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Frigate Boston by overdale - FINISHED


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Thank you gentlemen. I'm afraid it's all still a bit dusty and untidy at the moment but it's getting there.

 

Dan.

 

 

I really like your stern carvings and figurehead reconstruction!

 

If it wasn't for your excellent research and discussions here I wouldn't have been able to do it at all.

Edited by overdale
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  • 4 weeks later...

Hi Greg,

I'm afraid I'm the worst photographer imaginable. I'll see what I can do about better pictures.

 

I didn't know about Robert Bruckshaw's 1799 Boston model. I was under the impression it was the earlier version.  I could be wrong of course. (it's happened before! :)  )

Edited by overdale
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This model is quite exceptional! She's exactly as I would have pictured her to be (a bit similar to Essex perhaps) but nothing beats seeing a full quality representation which now exists for all to see. I am quite curious how much records of the stern detailing and figurehead exists and what was used as a guide. The plans from Chapelle of course but what was your thought process in filling the gaps? Again well done!

 

Charlie

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Thank you for the kind words Charlie.

You are right about Essex. I read in Chapelle's book that Boston was very similar to Essex just a little shorter and rounder in the bows and flush decked.  I just made my best guess as to how similar and used a plan of Essex for reference along with the profile drawing of Boston in Chapelle's book. I built bulkheads from the bow and stern towards the middle where I then drew up frames for the midsection and fitted them in between the two ends (if that makes any sense.) Then planked the hull with boxwood. I coppered the bow and stern with Amati plates and then patinated the copper with acid fumes to get the color. The deck is holly and the frames and keel are cherry. It's a commission and the client had seen another model in a similar style so I had to stick to the 'brief and not paint it completely as I would have done if it was mine. I'm fitting it with furled sails too.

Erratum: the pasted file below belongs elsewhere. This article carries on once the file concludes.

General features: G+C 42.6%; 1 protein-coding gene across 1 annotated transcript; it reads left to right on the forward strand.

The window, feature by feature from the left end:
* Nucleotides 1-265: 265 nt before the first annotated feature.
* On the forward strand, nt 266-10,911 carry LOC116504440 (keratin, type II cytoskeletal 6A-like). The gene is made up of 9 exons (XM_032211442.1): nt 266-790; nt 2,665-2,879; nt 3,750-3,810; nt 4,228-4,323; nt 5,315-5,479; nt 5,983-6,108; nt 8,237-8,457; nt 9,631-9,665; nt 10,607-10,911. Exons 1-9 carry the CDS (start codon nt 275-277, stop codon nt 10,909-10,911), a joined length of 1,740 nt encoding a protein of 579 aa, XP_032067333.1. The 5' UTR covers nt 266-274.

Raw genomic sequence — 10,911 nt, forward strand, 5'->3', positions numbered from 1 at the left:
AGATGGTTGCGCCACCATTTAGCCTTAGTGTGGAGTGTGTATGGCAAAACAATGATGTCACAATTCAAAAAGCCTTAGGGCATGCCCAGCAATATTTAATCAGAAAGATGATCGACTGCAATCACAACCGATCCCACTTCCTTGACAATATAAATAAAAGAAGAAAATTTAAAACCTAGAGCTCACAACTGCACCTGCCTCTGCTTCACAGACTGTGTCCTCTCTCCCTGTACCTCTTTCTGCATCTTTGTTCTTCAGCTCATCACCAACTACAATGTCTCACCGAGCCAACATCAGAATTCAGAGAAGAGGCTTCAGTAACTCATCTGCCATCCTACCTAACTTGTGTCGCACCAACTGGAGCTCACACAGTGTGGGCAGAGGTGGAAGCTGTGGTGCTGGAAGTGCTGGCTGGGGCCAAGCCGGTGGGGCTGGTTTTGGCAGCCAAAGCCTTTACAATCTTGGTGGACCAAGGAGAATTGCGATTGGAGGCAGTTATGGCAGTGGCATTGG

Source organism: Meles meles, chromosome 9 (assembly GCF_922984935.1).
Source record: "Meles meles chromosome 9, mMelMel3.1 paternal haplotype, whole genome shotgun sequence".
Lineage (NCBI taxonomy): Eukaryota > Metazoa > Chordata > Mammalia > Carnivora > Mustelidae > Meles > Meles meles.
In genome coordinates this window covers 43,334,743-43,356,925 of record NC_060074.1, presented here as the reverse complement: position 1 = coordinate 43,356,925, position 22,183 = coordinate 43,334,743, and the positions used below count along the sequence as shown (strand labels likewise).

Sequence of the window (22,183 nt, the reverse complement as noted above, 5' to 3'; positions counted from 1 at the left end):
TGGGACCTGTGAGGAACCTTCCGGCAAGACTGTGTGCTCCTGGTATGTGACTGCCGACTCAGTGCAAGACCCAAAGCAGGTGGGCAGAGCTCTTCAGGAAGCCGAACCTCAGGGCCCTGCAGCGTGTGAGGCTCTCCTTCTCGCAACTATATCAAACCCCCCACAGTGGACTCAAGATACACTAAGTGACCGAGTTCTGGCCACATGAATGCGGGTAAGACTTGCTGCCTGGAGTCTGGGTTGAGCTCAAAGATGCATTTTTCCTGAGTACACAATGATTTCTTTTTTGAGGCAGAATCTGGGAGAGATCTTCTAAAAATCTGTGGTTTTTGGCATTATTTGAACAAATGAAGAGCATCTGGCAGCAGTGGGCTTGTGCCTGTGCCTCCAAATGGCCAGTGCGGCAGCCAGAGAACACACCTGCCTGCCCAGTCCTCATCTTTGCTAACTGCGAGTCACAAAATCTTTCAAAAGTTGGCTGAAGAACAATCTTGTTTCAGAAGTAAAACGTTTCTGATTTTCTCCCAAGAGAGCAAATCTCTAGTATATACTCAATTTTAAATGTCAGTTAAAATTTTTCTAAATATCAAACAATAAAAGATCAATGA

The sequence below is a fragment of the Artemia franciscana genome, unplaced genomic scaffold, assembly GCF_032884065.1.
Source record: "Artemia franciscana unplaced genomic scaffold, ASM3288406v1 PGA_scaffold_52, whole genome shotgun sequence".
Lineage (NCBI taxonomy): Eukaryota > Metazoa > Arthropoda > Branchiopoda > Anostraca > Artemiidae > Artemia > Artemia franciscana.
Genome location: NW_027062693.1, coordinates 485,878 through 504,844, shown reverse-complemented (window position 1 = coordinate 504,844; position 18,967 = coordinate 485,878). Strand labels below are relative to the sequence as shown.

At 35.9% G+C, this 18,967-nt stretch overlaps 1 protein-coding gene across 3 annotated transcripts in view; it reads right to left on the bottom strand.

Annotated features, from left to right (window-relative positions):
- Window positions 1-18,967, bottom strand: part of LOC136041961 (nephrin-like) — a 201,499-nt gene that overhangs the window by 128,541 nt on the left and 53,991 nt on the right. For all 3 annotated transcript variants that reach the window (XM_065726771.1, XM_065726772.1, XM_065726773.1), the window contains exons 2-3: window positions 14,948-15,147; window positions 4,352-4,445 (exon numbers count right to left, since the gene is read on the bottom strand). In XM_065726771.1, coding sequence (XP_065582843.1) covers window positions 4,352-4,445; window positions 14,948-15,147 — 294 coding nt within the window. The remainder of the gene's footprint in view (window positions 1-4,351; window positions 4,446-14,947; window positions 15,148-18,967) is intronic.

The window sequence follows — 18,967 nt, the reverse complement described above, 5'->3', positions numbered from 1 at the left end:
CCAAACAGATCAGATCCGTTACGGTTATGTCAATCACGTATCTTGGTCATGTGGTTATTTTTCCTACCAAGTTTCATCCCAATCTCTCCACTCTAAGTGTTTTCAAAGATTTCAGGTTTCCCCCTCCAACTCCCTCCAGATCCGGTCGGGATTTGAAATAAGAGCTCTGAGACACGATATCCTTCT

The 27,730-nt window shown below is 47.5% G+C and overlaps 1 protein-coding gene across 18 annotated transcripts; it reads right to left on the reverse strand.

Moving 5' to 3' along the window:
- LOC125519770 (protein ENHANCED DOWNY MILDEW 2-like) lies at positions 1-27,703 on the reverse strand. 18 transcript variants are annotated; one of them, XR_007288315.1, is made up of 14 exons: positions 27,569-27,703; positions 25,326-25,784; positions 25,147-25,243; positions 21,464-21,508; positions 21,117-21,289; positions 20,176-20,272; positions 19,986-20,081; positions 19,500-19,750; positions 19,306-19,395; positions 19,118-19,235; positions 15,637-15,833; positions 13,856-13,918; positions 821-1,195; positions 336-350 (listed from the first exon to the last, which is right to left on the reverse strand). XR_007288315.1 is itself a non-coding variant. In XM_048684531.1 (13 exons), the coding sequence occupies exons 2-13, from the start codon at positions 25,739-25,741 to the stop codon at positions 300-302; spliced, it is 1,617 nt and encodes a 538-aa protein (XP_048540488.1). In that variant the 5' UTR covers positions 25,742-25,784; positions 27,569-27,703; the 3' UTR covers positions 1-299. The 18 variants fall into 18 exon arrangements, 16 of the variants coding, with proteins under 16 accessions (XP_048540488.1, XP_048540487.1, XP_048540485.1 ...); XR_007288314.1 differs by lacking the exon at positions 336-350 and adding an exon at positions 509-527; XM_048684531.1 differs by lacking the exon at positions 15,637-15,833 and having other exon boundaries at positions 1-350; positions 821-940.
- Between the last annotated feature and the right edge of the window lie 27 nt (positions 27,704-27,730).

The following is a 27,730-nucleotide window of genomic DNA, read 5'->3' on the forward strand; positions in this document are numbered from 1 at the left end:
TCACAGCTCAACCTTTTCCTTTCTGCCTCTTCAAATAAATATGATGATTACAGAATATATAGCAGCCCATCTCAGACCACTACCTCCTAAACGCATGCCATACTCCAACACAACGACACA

For the figurehead and stern details, thankfully I had to look no further than here on this very site where they have been discussed some time back by that font of maritime knowledge Mr Frolic who even produced a superb concept drawing which I shamelessly plagiarized as it was far better than anything I could have thought of and a perfect example of why this place is simply the best site on the web for ship modelers. 

 

Dan.

Edited by overdale
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Boston fought three battles: One against the 24-gun French Corvette Le Berceau (which she captured, but was returned to France) , one against several Tripolitan gunboats, one of which she sank, and finally, she engaged a squadron armed French barges off Haiti, in an all day battle, where she sank one or two of those as well, wherein the Boston actually emptied her shot locker! The real Le Berceau appears in the Patrick O'Brien novel, "HMS Surprise", as one of Admiral Linoirs's squadron.